Culture > Q&A

Sacred Fire fight

"Sacred Fire fight" Continued...

Issue: "Between Hell and Hope," Feb. 12, 2011

Would Washington leave? Before the Revolutionary War in a low-church Virginian setting, those who have wisdom and have looked at the evidence say that Washington always communed. He was a church warden and as a church leader made it a point before the Revolution always to commune. But something happened when the American Revolution came. The argument is that Washington fell into the Enlightenment spirit of the American Revolution, ceased his Christian testimony, and fell into the deistic mold-but that's a very poor explanation of historical facts.

What's your explanation? George Washington began to be abused by his own pastor for breaking a vow that Anglicans had taken with the king. A church leader vowed to enter into a covenant not only with Christ but with the king of England-yet Washington decided that King George was a tyrant and that he would break covenant with him. George Washington's pastor openly attacked Washington as a man who had broken his covenant and was no longer a follower of the Christian teaching of loyalty to the king. He was no longer welcomed into his home church to take communion.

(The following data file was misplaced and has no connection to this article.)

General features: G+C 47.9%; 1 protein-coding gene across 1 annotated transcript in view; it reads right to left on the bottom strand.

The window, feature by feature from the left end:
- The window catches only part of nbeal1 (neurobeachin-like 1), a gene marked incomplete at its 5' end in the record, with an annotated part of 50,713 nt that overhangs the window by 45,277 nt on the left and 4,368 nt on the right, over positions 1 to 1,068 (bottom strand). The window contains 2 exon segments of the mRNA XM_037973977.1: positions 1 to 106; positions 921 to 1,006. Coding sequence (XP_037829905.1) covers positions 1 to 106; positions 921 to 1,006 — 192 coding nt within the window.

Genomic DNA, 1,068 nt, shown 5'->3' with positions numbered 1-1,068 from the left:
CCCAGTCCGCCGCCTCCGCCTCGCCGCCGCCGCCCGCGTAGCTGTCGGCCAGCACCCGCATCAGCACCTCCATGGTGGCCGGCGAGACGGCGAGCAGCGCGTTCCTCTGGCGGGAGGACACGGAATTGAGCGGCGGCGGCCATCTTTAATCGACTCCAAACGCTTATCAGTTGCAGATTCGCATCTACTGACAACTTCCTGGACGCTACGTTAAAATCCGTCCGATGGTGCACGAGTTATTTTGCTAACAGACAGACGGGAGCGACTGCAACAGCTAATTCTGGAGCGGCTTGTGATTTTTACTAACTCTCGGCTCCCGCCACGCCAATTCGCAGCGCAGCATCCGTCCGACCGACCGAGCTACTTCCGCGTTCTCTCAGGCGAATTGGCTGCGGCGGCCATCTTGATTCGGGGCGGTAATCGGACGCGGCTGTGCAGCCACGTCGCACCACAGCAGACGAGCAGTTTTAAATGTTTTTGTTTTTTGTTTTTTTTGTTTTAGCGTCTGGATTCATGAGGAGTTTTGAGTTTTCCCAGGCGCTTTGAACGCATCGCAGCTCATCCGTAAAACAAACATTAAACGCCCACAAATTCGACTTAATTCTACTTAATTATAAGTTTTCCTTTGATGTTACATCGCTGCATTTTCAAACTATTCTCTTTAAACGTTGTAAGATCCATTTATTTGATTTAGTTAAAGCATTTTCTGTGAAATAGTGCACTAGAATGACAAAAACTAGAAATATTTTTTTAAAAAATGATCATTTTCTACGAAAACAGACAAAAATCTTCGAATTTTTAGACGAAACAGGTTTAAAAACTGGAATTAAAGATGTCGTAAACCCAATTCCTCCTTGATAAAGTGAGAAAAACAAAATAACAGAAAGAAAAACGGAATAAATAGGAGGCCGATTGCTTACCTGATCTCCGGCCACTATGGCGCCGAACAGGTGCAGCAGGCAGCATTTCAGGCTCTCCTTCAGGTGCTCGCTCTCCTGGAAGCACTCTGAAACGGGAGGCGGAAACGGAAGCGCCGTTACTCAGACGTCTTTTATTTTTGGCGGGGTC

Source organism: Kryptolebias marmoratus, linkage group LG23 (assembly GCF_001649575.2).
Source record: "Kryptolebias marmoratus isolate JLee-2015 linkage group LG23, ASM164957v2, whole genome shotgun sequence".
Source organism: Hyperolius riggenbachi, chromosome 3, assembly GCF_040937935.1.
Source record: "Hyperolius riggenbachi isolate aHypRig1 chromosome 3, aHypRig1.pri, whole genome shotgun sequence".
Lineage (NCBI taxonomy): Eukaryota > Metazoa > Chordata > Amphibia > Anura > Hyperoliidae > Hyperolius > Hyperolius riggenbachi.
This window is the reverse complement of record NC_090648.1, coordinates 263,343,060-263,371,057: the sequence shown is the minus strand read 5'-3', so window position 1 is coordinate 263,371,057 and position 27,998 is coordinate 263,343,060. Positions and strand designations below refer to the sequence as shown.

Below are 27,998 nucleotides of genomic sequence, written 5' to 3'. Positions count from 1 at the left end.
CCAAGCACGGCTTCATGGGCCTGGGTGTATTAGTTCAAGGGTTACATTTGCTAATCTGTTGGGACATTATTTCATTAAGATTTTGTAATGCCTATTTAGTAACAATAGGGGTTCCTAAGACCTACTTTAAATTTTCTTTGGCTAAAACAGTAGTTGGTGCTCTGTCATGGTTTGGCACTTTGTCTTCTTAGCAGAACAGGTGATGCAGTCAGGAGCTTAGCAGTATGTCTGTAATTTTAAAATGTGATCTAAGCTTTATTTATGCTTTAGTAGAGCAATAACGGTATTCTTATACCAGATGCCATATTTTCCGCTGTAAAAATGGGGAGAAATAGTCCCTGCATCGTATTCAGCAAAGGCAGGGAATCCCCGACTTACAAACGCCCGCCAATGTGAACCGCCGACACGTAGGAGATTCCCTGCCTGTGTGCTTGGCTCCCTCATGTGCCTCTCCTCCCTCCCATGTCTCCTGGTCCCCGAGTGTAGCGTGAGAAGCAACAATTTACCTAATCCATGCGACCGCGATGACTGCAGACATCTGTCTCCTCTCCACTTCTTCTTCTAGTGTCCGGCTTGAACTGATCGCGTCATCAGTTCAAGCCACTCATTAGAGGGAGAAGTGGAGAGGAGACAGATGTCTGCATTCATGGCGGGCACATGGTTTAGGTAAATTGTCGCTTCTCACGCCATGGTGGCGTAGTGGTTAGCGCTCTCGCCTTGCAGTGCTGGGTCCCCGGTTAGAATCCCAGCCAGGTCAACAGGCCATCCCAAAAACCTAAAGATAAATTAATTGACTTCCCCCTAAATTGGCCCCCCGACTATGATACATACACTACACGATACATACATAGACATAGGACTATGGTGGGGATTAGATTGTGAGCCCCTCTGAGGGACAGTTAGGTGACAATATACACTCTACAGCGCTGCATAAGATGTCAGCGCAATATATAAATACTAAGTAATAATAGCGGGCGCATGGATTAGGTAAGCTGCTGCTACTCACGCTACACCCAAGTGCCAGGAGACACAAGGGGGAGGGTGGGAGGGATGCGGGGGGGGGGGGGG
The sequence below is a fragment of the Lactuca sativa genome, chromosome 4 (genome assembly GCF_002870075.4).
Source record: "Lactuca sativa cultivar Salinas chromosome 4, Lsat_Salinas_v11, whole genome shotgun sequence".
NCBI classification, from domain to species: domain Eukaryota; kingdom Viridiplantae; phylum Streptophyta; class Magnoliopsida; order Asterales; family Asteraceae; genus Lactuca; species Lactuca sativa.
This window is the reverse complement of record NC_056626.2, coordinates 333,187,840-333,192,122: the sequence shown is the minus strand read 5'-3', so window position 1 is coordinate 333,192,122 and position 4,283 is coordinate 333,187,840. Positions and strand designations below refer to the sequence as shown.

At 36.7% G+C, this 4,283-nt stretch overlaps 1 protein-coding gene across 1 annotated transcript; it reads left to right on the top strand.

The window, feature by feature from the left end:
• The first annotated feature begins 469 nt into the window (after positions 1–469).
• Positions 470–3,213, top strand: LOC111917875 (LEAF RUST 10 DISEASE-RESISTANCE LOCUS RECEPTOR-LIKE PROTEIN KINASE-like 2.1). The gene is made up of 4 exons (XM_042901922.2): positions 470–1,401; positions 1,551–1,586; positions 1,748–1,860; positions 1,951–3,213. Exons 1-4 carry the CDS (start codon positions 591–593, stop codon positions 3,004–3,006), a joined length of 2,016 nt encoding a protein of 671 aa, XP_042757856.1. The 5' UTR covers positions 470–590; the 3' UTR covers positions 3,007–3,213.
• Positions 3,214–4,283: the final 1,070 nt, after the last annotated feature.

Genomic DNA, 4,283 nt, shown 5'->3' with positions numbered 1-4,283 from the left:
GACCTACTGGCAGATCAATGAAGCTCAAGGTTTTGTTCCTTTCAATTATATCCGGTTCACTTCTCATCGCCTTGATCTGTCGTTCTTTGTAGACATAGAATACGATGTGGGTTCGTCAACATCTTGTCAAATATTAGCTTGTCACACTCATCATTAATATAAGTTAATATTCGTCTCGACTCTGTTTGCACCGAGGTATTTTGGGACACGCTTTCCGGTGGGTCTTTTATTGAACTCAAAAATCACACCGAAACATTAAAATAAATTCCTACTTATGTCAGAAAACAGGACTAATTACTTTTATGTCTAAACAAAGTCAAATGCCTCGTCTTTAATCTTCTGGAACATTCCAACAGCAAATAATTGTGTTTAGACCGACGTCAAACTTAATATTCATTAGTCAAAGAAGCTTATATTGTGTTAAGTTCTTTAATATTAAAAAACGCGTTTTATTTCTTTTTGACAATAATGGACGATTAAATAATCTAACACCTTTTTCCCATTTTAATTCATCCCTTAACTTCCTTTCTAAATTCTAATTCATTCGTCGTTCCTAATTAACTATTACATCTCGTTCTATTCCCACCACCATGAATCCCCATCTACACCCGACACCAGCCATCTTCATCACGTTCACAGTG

Did Washington commune in other places? There are many fascinating eye­witness accounts: One of the best, from New Jersey, is that Washington partook in a worship service at a Presbyterian church.

Why there? The Presbyterians had sided with the American Revolution-it was often called a Presbyterian uprising.

Did Washington take communion when he was inaugurated as president? After he took his oath of office, he went to a little chapel for a two-hour worship service. Mrs. Alexander Hamilton recalled, "I had the privilege of kneeling and taking Communion with the newly inaugurated President of the United States." This was in a no-longer Anglican chapel but an Episcopal chapel-it had become an American church.
Listen to Marvin Olasky's complete interview with Peter Lillback.

Marvin Olasky
Marvin Olasky

Marvin is editor in chief of WORLD News Group and the author of more than 20 books, including The Tragedy of American Compassion. Follow Marvin on Twitter @MarvinOlasky.

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